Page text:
One thing is clear in reading this memoir: Carlile does not like to be alone. Beginning with the near-death experience that opens up the book, and weaving its way through her life, she has surrounded herself with a support system which she in turn leans on and lifts up. So averse to being alone even her name is a plural, as the band name of Brandi Carlile now represents not only her person, but also Tim and Phil Hanseroth. This multiplicity is something of which all three of them were prescient, a sort of tripod which has always been destined. Carlile tells us of the ways the twins had experienced reoccurring dreams in which they were completed by a third entity, and Carlile herself experienced something similar when she was fighting off fear at night in her childhood bedroom, listening to music to keep her company. One evening, after the last track has clicked off, a new song appears on her tape, one which has angelic harmonies, and which she has never heard before. It is interesting in this moment that it is not a single voice, but a multiplicity of voices. The mysterious song remains on the tape, despite Carlile’s fear that she will go to play it one day and it will be gone. The ways in which her experience with the tape mirrors the twins experience with their dreams lends itself to mystical interpretation.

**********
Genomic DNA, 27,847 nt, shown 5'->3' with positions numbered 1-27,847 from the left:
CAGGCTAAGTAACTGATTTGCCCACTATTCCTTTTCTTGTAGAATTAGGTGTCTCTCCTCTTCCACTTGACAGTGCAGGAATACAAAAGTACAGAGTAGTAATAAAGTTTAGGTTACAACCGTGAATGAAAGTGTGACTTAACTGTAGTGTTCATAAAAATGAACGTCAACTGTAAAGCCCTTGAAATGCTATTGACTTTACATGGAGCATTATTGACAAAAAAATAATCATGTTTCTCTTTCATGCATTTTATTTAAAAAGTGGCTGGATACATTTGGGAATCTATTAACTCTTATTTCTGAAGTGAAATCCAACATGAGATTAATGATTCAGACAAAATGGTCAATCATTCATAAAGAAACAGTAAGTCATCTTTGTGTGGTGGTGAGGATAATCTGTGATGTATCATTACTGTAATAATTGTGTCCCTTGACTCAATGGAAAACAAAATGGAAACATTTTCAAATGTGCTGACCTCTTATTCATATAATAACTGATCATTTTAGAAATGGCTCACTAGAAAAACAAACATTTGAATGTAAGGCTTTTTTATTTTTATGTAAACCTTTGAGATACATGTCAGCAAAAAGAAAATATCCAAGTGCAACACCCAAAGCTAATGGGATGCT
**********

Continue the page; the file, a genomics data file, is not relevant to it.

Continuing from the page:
Since almost dying from meningococcal meningitis at four, Carlile has had the sense that she was meant for something. Because of this, she often relies on a sense of destiny or intuition in forging connections and making decisions. What else in “Broken Horses” is guided by intuition, and does that instinct always seem to pan out?